The government’s Hong Kong Humanitarian Aid project is to be implemented through a Taiwan-Hong Kong Interaction Office, which is to begin operations on July 1, Mainland Affairs Council (MAC) Minister Chen Ming-tong (陳明通) said yesterday.
The aid plan has been anticipated since China’s National People’s Congress last month endorsed national security legislation for Hong Kong, despite Beijing’s past promise that the territory would remain autonomous until 2047.
The new office is a special agency to assist Hong Kongers with study, investment and entrepreneurial interests, seeking employment or emigrating to Taiwan, Chen told a news briefing in Taipei as he unveiled the government’s plan for helping Hong Kongers.
Photo: Wang Yi-sung, Taipei Times
Established under the Taiwan-Hong Kong Economic and Cultural Cooperation Council, the new office would also assist international companies setting up branches in Taiwan, he added.
The office is to render humanitarian aid to Hong Kongers, while complying with Taiwan’s laws and upholding national security, he said.
The project’s implementation fully embodies the government’s support of Hong Kongers’ efforts to uphold human rights and defend the values of democracy, and its goodwill toward them, he said.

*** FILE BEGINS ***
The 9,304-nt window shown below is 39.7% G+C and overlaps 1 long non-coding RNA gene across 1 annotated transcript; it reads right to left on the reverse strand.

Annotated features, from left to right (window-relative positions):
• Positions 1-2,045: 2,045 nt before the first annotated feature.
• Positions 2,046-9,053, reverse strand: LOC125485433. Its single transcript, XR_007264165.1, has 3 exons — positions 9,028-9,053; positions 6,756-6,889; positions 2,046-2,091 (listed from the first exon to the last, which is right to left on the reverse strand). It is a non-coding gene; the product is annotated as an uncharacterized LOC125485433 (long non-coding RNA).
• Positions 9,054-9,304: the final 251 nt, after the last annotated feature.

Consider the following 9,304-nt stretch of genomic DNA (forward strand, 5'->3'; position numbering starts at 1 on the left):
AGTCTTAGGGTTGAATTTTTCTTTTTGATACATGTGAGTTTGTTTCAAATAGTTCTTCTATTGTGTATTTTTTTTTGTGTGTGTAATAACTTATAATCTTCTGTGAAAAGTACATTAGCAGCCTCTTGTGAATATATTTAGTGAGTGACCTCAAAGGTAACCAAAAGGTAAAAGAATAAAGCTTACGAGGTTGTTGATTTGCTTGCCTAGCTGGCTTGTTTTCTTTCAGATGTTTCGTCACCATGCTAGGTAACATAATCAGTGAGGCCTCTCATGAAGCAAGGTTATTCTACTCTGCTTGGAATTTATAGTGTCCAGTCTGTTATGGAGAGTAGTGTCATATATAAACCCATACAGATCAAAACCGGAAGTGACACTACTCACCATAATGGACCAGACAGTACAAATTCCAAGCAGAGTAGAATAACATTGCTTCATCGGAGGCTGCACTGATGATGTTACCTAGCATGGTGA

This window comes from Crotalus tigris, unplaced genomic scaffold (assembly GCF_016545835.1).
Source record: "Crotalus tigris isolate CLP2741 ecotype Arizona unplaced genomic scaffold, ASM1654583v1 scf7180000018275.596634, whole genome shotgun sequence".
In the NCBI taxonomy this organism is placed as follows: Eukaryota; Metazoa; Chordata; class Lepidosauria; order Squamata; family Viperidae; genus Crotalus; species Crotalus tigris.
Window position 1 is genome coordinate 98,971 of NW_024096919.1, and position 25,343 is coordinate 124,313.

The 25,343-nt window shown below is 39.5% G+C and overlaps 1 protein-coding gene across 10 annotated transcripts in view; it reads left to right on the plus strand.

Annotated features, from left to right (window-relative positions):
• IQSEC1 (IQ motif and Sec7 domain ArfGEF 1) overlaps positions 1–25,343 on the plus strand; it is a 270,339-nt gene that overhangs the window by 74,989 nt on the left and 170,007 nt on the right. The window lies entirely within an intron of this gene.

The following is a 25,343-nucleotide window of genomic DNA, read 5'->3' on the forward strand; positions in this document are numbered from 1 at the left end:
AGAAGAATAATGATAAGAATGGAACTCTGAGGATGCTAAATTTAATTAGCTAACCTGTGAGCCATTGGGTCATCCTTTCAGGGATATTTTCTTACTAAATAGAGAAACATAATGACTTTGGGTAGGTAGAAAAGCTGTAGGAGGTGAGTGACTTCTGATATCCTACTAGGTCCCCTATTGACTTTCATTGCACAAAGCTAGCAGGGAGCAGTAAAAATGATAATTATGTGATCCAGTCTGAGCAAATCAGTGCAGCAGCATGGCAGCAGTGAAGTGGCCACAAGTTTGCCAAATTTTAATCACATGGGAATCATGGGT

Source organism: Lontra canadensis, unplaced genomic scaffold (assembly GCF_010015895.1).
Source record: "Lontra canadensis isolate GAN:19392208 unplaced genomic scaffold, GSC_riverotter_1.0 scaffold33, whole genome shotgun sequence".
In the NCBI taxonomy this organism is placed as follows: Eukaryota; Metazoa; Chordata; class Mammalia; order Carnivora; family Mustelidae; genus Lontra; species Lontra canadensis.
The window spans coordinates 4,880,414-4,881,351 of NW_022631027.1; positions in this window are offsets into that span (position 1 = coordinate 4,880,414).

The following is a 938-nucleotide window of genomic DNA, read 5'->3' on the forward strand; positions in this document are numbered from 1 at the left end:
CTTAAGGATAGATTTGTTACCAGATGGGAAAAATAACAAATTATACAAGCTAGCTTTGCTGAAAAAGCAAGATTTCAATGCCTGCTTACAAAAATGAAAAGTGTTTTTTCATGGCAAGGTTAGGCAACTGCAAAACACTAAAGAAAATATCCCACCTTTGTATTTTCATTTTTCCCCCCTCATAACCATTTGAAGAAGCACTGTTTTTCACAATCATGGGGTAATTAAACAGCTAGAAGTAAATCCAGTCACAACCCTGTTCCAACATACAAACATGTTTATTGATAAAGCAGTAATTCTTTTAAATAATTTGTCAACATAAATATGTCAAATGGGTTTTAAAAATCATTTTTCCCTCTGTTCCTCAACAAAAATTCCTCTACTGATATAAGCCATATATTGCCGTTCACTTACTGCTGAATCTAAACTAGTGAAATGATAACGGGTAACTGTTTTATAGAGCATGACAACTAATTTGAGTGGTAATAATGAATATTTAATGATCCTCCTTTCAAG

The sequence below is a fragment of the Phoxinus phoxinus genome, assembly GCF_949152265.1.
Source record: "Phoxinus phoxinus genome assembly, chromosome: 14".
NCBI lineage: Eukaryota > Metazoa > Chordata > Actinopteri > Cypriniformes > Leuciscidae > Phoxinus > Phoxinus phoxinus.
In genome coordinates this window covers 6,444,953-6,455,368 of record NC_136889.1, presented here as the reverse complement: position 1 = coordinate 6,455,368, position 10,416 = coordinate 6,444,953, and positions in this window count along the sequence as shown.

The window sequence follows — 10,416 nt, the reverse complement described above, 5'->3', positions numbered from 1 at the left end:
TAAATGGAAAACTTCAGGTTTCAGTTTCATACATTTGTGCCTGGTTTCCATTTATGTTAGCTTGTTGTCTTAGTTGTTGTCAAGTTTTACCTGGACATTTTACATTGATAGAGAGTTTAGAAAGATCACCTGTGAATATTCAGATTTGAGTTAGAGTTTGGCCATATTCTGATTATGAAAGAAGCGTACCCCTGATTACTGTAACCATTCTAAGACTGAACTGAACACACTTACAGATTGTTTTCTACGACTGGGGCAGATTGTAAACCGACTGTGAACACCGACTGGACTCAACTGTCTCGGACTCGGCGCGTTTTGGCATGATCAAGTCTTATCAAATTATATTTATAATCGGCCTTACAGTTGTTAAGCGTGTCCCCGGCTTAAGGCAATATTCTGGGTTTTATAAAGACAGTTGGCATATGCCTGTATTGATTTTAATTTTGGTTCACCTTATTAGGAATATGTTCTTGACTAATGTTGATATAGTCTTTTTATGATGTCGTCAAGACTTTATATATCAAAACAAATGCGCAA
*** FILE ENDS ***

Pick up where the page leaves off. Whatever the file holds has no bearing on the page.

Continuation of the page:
President Tsai Ing-wen (蔡英文) yesterday also reaffirmed her commitment to support Hong Kongers.
Whether reacting to the territory’s extradition bill last year or the national security legislation being imposed by Beijing, Taiwanese have empathized with Hong Kongers’ insistence on freedom and democracy, she wrote on Facebook.
In addition to condemnation of China’s encroachment on Hong Kong’s democracy and human rights, the nation would continue to employ institutional power to provide Hong Kongers with practical support and assistance, she wrote.
After a Chinese academic cited Taipei Mayor Ko Wen-je (柯文哲) as a “pro-unification force,” MAC Deputy Minister Chiu Chui-cheng (邱垂正) said that the council does not respond to the opinions of individuals.
The article, written by Shanghai Institute of Taiwan Studies deputy director Ni Yongjie (倪永杰), urged Beijing to utilize forces in Taiwan that advocate unification and “guide them toward the path of cross-strait negotiations.”
The council calls on the public not to fall into traps set by the Chinese Communist Party, which attempts to expedite unification through means disguised as “democratic negotiations,” Chiu said.
Additional reporting by Chung Li-hua
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